Eastern Uttar Pradesh has an uncanny knack to charm top politicians.
When Prime Minister Narendra Modi decided to contest from another seat outside Gujarat in 2014, he chose Varanasi Lok Sabha constituency.
Modi was invoking the parable that the Holy Ganges was summoning him to do his duty to the country.
More recently, when Congress president Rahul Gandhi’s sister Priyanka Gandhi Vadra decided to take a plunge into active politics, the party chose to designate her as the general secretary in-charge of eastern UP.
The political focus now shifts to this region, Purvanchal, where polling will be held in the last three phases – May 6, May 12 and May 19 – of the seven-phased Indian general elections.
Political heavyweights in the fray from this region are Narendra Modi (Varanasi), Congress president Rahul Gandhi (Amethi), Congress leader Sonia Gandhi (Rae Bareli) and Samajwadi party president Akhilesh Yadav (Azamgarh).
Significance of Purvanchal
Due to its religious and cultural significance, pilgrimages and festivals have a strong influence in the region.
Major pilgrim centres of Varanasi, Prayagraj (former Allahabad), Vindhyachal, Ayodhya, Gorakhpur and Devipatan are located in this region.
The Ram Temple movement of late 1980s originated from Ayodhya. And within years, communal polarisation enveloped the entire state, although the fault lines run deeper in some western UP districts.
Geographically, Purvanchal ('purva' means 'east') is meant to indicate the region east of Lucknow up to the border with Bihar. It comprises the revenue divisions of Ayodhya (erstwhile Faizabad), Varanasi, Gorakhpur, Devipatan, Basti, Azamgarh and Mirzapur.
The region, where caste divide runs very deep, has 24 districts and 29 Lok Sabha seats. Brahmins, Thakurs (Kshatriya) and OBCs hold sway in their pocket boroughs.
Priyanka had been given the responsibility of these constituencies besides seats in Bundelkhand and Awadh regions of the vast state.
Of these, the BJP had won all except three -– Amethi, Rae Bareli and Azamgarh -– in 2014, though it later lost by-elections in Gorakhpur and Phulpur.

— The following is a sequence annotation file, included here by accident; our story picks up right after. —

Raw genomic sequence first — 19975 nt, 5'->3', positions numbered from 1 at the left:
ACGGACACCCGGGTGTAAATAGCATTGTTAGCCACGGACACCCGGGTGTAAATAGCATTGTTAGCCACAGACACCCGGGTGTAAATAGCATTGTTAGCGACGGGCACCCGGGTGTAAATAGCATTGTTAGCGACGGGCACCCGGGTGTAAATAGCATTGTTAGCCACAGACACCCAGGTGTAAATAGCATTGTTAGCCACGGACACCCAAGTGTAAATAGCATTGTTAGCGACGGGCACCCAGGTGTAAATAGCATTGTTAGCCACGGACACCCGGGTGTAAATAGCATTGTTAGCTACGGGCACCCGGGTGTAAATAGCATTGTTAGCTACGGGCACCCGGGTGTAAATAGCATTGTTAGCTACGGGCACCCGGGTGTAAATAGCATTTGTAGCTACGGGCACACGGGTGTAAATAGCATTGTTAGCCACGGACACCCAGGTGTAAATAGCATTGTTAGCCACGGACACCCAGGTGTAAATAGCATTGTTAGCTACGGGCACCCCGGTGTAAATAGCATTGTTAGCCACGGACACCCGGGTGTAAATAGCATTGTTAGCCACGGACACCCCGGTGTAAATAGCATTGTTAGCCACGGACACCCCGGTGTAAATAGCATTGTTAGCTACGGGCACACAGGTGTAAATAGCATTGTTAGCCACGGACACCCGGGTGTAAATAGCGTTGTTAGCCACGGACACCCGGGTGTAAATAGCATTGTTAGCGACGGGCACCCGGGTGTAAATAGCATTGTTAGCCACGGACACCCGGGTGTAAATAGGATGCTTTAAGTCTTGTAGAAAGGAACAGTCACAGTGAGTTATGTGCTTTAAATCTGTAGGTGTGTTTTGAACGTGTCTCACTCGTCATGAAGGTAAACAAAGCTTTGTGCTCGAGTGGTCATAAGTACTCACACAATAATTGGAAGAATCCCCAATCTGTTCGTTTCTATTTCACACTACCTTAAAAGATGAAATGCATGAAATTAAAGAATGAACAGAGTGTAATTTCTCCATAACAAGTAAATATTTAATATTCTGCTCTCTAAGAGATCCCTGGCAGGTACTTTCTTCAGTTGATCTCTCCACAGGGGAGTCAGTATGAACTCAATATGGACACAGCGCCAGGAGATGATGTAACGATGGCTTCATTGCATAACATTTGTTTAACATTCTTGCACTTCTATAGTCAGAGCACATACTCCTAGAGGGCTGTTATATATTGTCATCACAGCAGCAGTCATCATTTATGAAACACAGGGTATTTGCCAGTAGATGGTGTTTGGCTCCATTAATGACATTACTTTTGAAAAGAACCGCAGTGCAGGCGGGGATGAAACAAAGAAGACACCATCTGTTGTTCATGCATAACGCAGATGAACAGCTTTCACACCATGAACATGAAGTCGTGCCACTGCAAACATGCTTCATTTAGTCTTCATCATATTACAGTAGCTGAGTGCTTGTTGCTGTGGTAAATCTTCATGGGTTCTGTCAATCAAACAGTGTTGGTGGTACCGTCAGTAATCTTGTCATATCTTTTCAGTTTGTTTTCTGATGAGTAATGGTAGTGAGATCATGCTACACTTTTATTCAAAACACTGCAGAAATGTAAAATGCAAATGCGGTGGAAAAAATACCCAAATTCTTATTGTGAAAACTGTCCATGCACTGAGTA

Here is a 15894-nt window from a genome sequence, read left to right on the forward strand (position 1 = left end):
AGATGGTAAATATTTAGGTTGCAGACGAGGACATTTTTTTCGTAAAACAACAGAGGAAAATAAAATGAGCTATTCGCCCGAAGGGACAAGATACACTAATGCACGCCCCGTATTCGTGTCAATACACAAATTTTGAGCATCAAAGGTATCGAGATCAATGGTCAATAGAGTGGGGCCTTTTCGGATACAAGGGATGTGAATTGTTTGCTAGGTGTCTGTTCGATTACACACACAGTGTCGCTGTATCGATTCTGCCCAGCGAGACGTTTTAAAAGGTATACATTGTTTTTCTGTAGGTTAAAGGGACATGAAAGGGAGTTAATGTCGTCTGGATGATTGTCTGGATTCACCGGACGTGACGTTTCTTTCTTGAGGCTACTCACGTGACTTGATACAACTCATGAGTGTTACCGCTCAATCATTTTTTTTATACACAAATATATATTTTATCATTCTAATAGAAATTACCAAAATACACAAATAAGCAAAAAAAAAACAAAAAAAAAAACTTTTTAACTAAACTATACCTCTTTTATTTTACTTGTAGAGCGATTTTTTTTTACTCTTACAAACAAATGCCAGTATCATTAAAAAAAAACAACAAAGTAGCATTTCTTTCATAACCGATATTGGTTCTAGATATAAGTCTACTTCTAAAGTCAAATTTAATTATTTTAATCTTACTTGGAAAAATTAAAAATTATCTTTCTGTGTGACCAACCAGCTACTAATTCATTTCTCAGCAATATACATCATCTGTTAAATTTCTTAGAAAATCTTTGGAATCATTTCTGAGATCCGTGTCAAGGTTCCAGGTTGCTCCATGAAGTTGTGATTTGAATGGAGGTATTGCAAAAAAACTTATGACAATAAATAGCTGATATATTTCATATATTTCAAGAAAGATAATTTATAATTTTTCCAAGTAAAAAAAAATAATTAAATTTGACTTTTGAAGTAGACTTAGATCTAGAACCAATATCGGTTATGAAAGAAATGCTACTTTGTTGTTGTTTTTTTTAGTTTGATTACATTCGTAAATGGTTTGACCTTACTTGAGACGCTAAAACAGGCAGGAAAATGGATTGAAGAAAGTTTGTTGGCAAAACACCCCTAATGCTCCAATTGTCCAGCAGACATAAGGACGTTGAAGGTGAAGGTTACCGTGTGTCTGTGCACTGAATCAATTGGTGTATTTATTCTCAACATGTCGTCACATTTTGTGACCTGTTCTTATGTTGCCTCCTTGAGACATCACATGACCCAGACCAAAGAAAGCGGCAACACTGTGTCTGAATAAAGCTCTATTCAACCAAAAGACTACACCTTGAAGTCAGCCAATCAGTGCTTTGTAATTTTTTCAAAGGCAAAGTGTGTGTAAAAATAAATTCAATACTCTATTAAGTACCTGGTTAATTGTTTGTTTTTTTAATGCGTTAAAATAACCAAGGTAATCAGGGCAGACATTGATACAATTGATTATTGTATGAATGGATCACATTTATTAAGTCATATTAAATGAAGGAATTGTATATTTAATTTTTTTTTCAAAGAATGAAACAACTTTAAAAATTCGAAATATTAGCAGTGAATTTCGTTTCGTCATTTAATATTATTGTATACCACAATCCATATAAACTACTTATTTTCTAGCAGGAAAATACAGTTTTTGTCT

The BJP is quite aware that this region holds the key in the next phases of polling in the state which has the maximum number of Lok Sabha seats, 80.
It s been putting in a lot of effort into its campaigning. Uttar Pradesh Chief Minister Yogi Adityanath, who is also the chief seer of the influential Gorakhnath Math, has toured the region several times, raising the polarising pitch every time to seek votes.
Priyanka and Rahul have also toured the area.
Priyanka’s first leg of campaigning was in the Varanasi-Prayagraj-Mirzapur circuit, where she visited prominent temples and participated in temple rituals.
The region has traditionally been open to political experiments with the Congress, Samajwadi Party, Bahujan Samaj Party and the Bharatiya Janata Party having emerged winners from many seats in previous elections.
The electorate of eastern UP are also known for their rebellious nature and shifting political loyalties.
In 2009, out of its tally of 10 in the state, the BJP had won only four seats in this region – Gorakhpur, Bansgaon, Azamgarh and Varanasi, while the remaining 25 had gone to SP, BSP and Congress in almost equal numbers.
The significant others
As far as the opposition alliance is concerned, the Rashtriya Lok Dal (RLD) does not have a significant presence in this region.
But the ruling BJP is likely to face a challenge from its erstwhile ally, the Suheldev Bharatiya Samaj Party (SBSP). Its leader Om Prakash Rajbhar had been an uncertain ally of the BJP. Despite being a minister in the Yogi Adityanath government, he had been one of the most vocal critics of the BJP and the Yogi government. The BJP has been indulging him and has not yet removed him from either the government or the alliance.
But Rajbhar has announced that his party will contest all seats in the eastern region.
In recent statements, Rajbhar has asserted that he and his party will do everything possible to defeat the BJP in eastern UP.
The Rajbhar community claims social and political influence in Varanasi, Chandauli, Azamgarh, Mau, Ghazipur and Ballia districts.
Another BJP ally, the Apna Dal, has split after prolonged acrimony among its leadership. The party leaders' Krishna Patel and Anupriya Patel, the mother daughter duo, had different ideas about backing the BJP.
The Krishna Patel faction has sided with Shivpal Yadav's Pragatisheel Samajwadi Party (Lohia) (PSPL), while daughter Anupriya continues to be with the NDA. She is also a union minister.
The erstwhile united Apna Dal had its influence limited to the eastern districts of Varanasi, Pratapgarh, Mirzapur, and Robertsganj.
Other small parties which have pockets of influence are the Peace Party led by Dr Mohammad Ayub and Jansatta Dal (Loktantrik) led by Raghuraj Pratap Singh (Raja Bhaiya) of Pratapgarh.
While Peace Party has aligned with PSPL, the JD (L) has kept its options open till its electoral credibility is proven after the results.
So smaller players will wield considerable sway this time in this den of political stars.